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WASHINGTON, OCTOBER 10, 2010
– The World Bank Group, in cooperation with the Islamic Development Bank, is setting up a regional initiative that could raise up to $1 billion to close the infrastructure gap in the Middle East and North Africa, which will undermine the region’s growth if not urgently addressed.
The Middle East and North Africa (MENA) region needs to invest between $75 billion and $100 billion a year to sustain the growth rates that have been achieved in recent years and to boost economic competitiveness. That said, private sector investment in infrastructure in MENA countries is limited, especially outside the Gulf countries despite huge unmet demand for infrastructure services.
Today’s announcement aims at addressing this shortfall and brings together the World Bank Group with the Islamic Development Bank as potential anchor investors in a regional investment vehicle to support both conventional and Shariah-compliant investment in infrastructure.
“This regional initiative will unlock new flows of private sector investment to help countries like Egypt, Morocco, Jordan or Tunisia eager to push ahead with critical infrastructure projects that will drive competitiveness and boost much needed job creation,”
Robert B. Zoellick, World Bank Group President
He added that the proposed regional initiative would include technical assistance to help governments tackle legal, policy and institutional constraints to public-private-partnerships and develop cross-border infrastructure projects vital to regional integration and competitiveness.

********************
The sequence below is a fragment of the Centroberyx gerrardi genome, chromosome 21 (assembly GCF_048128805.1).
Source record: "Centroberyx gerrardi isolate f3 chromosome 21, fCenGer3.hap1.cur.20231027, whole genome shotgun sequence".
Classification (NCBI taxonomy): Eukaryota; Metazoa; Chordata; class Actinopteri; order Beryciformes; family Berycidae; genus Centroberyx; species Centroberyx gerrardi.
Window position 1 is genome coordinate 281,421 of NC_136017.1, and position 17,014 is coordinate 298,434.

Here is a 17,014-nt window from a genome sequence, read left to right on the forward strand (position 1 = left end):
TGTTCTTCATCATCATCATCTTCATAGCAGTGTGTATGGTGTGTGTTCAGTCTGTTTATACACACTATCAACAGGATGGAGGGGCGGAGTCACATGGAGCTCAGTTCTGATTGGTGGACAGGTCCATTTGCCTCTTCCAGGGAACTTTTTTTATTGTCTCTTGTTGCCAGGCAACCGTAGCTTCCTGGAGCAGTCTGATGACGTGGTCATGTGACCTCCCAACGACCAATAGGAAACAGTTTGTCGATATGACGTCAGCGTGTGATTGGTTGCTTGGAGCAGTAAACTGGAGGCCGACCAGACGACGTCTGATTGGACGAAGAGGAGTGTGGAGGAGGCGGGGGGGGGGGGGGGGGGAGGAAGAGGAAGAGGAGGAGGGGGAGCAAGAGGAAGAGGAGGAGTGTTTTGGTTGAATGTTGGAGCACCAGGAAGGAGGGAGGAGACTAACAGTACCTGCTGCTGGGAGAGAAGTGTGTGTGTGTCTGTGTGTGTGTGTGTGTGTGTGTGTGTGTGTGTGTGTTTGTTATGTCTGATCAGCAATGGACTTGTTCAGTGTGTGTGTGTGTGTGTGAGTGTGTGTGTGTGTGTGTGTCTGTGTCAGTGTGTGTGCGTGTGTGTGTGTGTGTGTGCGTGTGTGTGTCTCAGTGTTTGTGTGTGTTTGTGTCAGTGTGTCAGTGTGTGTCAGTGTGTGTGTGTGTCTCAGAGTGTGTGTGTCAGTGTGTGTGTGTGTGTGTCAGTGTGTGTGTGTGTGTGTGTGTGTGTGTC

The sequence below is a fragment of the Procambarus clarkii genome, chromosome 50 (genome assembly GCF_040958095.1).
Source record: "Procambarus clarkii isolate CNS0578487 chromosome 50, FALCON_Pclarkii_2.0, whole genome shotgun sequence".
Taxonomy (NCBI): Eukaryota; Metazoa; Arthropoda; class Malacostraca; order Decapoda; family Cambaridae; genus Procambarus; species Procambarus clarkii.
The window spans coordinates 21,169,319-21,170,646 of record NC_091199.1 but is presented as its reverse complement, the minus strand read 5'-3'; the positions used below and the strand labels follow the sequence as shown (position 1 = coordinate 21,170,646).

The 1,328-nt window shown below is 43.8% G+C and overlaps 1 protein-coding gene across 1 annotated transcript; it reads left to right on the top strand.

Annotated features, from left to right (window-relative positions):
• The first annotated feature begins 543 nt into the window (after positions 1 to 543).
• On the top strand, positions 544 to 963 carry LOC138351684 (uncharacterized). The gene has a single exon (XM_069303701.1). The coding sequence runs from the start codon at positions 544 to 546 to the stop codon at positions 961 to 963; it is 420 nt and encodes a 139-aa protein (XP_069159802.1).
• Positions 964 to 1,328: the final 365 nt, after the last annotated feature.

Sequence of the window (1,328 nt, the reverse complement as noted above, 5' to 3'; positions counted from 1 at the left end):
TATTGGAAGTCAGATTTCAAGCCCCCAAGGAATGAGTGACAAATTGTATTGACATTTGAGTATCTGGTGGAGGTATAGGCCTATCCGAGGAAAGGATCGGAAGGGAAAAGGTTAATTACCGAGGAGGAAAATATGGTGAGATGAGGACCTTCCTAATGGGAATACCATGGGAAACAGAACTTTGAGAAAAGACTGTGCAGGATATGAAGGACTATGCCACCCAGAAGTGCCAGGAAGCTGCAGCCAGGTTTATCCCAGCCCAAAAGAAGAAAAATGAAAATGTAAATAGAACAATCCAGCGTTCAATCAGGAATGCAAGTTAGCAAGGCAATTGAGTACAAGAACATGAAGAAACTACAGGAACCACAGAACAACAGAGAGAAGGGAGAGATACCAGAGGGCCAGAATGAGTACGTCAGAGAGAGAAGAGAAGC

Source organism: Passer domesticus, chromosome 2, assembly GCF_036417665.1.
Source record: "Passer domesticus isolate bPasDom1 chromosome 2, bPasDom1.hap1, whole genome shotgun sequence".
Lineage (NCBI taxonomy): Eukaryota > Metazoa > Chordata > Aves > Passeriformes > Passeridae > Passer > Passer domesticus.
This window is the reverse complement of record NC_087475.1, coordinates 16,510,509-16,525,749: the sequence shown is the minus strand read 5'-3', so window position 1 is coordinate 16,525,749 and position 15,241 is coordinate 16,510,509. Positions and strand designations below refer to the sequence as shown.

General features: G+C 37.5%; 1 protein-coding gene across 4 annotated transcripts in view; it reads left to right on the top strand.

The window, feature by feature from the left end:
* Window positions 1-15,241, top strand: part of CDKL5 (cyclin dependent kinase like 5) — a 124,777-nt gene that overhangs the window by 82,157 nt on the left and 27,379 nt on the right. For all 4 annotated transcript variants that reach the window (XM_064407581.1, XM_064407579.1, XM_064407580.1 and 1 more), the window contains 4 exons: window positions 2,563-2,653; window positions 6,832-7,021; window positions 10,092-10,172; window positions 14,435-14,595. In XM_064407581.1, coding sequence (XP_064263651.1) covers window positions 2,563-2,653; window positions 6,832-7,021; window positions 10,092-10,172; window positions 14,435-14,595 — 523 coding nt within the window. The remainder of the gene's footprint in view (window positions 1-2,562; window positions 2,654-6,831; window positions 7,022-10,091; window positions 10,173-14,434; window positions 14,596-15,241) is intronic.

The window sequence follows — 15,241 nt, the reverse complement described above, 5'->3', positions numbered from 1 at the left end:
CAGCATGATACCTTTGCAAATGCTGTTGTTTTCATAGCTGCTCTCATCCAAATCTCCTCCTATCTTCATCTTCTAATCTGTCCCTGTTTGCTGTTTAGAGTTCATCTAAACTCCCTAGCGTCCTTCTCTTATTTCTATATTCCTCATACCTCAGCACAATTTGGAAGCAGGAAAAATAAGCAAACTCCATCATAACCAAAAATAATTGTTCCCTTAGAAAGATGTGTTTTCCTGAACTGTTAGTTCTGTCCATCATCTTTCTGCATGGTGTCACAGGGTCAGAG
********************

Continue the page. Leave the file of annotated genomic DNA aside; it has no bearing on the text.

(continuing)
“The Islamic Development Bank is excited to be part of this initiative as we know there is a pipeline of viable infrastructure projects out there and unmet demand,”
Dr Ahmad Mohamed Ali, President
of the institution headquartered in Jeddah.
“The facility will have the flexibility to structure investments in accordance with Shariah principles which will attract untapped, alternative sources of financing.”
Both the Islamic Development Bank and the International Finance Corporation (IFC), the private sector arm of the World Bank Group, will work together to explore ways of providing project finance in both conventional and Shariah-compliant products, which would seek to attract private investors, especially from Gulf countries.
"Infrastructure is one of our most important priorities in the Middle East and North Africa,”
Lars Thunell, Executive Vice President and CEO of IFC
“Large investments in infrastructure are needed across the region. This facility will demonstrate the viability of infrastructure investments for both the private sector and governments, which in turn will help increase investments in this sector and improve services for a rapidly growing population."
IFC's approach to infrastructure projects includes advising governments in structuring innovative public-private partnerships and financing precedent-setting transactions. In particular, IFC supports cross-border projects from Gulf countries into emerging markets that commercial banks would consider too risky without IFC’s involvement. Over the past four years, IFC has invested more than $1 billion in infrastructure projects in MENA.
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